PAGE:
Nottingham student creates energy supply for developing countries

Video: The invention can power a mobile phone for 20 minutes. 

A Nottingham student has used old bike parts to develop an electricity supply generated from waves which could supply people in developing countries with power.

Nottingham Trent University student Owen Griffiths, 23, with the help of professor Amin Al-Habaibeh, an expert in engineering systems, has developed the pioneering wave energy harvester.

It is designed to work near the shore and can power a mobile phone for 20 minutes.

It is hoped if the device is manufactured on a world scale it could connect to the national grid in developing countries, with little access to power, as a renewable energy supply.

Owen, 23, a final-year product design undergraduate, said he originally hoped to develop a renewable energy supply for people on scuba diving trips to charge their equipment.

He said: “If they can charge their equipment through a wave energy generator then that’s going to be so much more efficient as renewable energy.”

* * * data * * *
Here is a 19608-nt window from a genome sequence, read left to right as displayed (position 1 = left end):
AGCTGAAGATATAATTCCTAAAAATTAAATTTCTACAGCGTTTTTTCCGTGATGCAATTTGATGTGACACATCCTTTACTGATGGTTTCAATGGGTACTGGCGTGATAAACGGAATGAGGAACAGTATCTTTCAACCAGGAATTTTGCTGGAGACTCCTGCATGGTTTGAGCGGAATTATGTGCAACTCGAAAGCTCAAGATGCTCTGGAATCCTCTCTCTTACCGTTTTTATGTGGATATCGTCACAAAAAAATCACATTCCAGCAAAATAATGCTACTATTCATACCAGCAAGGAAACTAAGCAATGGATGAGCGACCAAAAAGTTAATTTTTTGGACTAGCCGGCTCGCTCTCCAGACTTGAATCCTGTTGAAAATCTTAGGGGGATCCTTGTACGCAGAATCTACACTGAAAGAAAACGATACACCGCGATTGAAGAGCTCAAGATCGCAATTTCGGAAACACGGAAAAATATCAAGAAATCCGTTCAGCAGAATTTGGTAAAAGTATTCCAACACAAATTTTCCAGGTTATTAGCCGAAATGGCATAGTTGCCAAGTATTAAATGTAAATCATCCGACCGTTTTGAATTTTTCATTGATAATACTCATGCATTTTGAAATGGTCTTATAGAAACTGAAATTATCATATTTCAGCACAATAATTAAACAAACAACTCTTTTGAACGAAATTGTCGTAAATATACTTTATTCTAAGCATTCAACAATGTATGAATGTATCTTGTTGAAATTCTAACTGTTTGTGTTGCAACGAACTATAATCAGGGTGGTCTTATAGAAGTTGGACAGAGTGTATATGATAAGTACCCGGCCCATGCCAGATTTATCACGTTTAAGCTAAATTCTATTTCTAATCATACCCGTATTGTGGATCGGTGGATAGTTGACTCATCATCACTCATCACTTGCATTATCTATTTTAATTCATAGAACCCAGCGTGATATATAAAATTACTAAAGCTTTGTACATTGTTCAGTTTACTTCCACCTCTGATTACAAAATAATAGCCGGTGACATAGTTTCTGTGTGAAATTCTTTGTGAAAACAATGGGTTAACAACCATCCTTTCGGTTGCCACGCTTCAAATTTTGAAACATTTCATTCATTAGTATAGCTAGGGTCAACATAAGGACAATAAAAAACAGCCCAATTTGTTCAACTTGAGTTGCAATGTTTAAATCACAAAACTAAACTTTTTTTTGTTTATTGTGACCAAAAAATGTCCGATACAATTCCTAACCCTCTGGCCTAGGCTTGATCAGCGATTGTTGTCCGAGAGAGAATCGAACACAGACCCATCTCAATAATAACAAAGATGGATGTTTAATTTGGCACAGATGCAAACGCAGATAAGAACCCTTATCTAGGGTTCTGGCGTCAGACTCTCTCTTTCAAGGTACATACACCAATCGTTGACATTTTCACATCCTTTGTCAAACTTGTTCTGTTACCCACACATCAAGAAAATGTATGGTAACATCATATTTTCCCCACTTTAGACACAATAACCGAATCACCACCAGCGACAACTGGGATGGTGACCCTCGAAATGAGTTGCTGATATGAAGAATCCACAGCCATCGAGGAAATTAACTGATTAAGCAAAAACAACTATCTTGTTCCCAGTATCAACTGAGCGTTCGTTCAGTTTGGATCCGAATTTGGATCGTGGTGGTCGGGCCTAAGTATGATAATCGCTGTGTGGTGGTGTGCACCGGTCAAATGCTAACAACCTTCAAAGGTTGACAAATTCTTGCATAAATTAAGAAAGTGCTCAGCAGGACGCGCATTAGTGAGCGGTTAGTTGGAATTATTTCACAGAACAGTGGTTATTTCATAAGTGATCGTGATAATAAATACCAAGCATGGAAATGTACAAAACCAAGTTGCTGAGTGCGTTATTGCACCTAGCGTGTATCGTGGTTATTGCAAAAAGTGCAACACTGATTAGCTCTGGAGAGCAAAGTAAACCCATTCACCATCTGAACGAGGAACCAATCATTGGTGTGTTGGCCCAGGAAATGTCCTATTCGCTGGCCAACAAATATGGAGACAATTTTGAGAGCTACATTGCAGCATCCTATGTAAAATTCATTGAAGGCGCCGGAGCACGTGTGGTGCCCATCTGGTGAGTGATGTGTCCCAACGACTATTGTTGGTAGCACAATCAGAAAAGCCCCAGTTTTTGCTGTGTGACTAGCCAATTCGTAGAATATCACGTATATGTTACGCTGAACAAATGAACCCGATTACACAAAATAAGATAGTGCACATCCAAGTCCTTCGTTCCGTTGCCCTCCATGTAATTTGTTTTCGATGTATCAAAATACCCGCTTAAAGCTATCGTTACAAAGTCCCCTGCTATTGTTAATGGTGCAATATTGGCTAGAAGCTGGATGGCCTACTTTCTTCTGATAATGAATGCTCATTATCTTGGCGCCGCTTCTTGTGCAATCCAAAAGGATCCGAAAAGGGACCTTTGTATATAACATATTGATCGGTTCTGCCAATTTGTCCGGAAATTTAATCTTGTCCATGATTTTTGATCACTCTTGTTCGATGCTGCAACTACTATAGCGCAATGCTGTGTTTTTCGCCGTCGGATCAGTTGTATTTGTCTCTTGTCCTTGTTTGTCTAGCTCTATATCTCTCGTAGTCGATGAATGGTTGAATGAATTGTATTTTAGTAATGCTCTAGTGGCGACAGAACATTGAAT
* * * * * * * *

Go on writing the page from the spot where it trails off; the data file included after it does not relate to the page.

The device features a pressure cooker which bobs up and down from the force of the waves.

The pressure cooker, which is air tight and floats on water, is attached to a rack on a bicycle chain which creates a linear supply of energy as the waves pass beneath.

The wave harvester features a bike chain and a pressure cooker.

The chains are attacked to sprockets which convert the linear energy to rotational energy.

As the rack moves upwards with a wave, the first sprocket turns and powers a generator while the second is disengaged.

But as the rack moves downwards when the wave passes, the second sprocket turns and the first is disengaged.

This allows the harvester to generate power from the rise and fall of each wave.

The device can charge a mobile phone for 20 minutes.

Owen said: “With the linear motion actuating up and down from the waves rising and falling, the bicycle chain moves vertically up and down which is then connected to bicycle sprockets.

“The sprockets then convert the energy of the waves into a circular, rotational motion which then gets converted into a dynamo generator to then provide the electricity.”

Prof Al-Habaibeh said: “This project could improve sustainability at a global level if we utilise components and equipment that we throw away.

“This small-scale system is functional and can charge a mobile phone but, on a larger-scale, could produce renewable energy to the grid.”

(Visited 496 times, 1 visits today)